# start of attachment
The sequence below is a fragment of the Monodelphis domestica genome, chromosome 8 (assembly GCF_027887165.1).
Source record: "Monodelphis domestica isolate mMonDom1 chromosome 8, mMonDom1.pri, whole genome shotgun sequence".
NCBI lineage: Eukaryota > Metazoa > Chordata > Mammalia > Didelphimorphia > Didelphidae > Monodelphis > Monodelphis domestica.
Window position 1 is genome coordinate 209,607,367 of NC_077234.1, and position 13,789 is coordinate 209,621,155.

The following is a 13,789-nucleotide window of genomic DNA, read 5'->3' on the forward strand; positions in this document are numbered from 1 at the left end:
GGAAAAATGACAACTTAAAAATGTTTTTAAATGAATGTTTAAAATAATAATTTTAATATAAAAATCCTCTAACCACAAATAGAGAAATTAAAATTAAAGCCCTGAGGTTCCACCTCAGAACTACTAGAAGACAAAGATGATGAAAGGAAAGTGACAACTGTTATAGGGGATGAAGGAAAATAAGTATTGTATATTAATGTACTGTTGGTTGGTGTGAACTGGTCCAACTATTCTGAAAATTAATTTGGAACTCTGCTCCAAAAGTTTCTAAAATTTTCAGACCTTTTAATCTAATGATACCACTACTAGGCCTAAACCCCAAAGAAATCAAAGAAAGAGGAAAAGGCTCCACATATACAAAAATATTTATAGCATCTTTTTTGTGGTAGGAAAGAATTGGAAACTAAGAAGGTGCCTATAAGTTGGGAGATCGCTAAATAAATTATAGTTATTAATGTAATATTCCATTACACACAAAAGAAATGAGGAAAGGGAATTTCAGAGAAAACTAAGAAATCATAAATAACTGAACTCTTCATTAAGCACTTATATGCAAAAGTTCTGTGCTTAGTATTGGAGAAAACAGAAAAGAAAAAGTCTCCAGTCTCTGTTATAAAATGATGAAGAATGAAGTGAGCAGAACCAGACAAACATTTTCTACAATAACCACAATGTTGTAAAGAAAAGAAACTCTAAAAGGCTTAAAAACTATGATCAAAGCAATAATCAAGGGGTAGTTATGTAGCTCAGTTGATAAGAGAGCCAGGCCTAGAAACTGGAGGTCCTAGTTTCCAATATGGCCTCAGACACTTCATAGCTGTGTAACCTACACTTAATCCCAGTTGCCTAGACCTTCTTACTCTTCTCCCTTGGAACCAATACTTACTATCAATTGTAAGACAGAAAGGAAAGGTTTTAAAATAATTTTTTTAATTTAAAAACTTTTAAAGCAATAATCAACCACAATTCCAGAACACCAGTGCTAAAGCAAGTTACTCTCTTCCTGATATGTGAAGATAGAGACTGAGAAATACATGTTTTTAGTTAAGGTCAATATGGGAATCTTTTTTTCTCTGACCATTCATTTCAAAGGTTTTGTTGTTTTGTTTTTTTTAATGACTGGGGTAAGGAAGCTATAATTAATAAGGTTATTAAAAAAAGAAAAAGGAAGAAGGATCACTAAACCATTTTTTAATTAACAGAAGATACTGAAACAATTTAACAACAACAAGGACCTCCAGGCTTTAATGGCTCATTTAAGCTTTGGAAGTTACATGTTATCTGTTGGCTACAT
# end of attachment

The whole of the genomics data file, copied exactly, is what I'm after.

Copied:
The sequence below is a fragment of the Monodelphis domestica genome, chromosome 8 (assembly GCF_027887165.1).
Source record: "Monodelphis domestica isolate mMonDom1 chromosome 8, mMonDom1.pri, whole genome shotgun sequence".
NCBI lineage: Eukaryota > Metazoa > Chordata > Mammalia > Didelphimorphia > Didelphidae > Monodelphis > Monodelphis domestica.
Window position 1 is genome coordinate 209,607,367 of NC_077234.1, and position 13,789 is coordinate 209,621,155.

The following is a 13,789-nucleotide window of genomic DNA, read 5'->3' on the forward strand; positions in this document are numbered from 1 at the left end:
GGAAAAATGACAACTTAAAAATGTTTTTAAATGAATGTTTAAAATAATAATTTTAATATAAAAATCCTCTAACCACAAATAGAGAAATTAAAATTAAAGCCCTGAGGTTCCACCTCAGAACTACTAGAAGACAAAGATGATGAAAGGAAAGTGACAACTGTTATAGGGGATGAAGGAAAATAAGTATTGTATATTAATGTACTGTTGGTTGGTGTGAACTGGTCCAACTATTCTGAAAATTAATTTGGAACTCTGCTCCAAAAGTTTCTAAAATTTTCAGACCTTTTAATCTAATGATACCACTACTAGGCCTAAACCCCAAAGAAATCAAAGAAAGAGGAAAAGGCTCCACATATACAAAAATATTTATAGCATCTTTTTTGTGGTAGGAAAGAATTGGAAACTAAGAAGGTGCCTATAAGTTGGGAGATCGCTAAATAAATTATAGTTATTAATGTAATATTCCATTACACACAAAAGAAATGAGGAAAGGGAATTTCAGAGAAAACTAAGAAATCATAAATAACTGAACTCTTCATTAAGCACTTATATGCAAAAGTTCTGTGCTTAGTATTGGAGAAAACAGAAAAGAAAAAGTCTCCAGTCTCTGTTATAAAATGATGAAGAATGAAGTGAGCAGAACCAGACAAACATTTTCTACAATAACCACAATGTTGTAAAGAAAAGAAACTCTAAAAGGCTTAAAAACTATGATCAAAGCAATAATCAAGGGGTAGTTATGTAGCTCAGTTGATAAGAGAGCCAGGCCTAGAAACTGGAGGTCCTAGTTTCCAATATGGCCTCAGACACTTCATAGCTGTGTAACCTACACTTAATCCCAGTTGCCTAGACCTTCTTACTCTTCTCCCTTGGAACCAATACTTACTATCAATTGTAAGACAGAAAGGAAAGGTTTTAAAATAATTTTTTTAATTTAAAAACTTTTAAAGCAATAATCAACCACAATTCCAGAACACCAGTGCTAAAGCAAGTTACTCTCTTCCTGATATGTGAAGATAGAGACTGAGAAATACATGTTTTTAGTTAAGGTCAATATGGGAATCTTTTTTTCTCTGACCATTCATTTCAAAGGTTTTGTTGTTTTGTTTTTTTTAATGACTGGGGTAAGGAAGCTATAATTAATAAGGTTATTAAAAAAAGAAAAAGGAAGAAGGATCACTAAACCATTTTTTAATTAACAGAAGATACTGAAACAATTTAACAACAACAAGGACCTCCAGGCTTTAATGGCTCATTTAAGCTTTGGAAGTTACATGTTATCTGTTGGCTACAT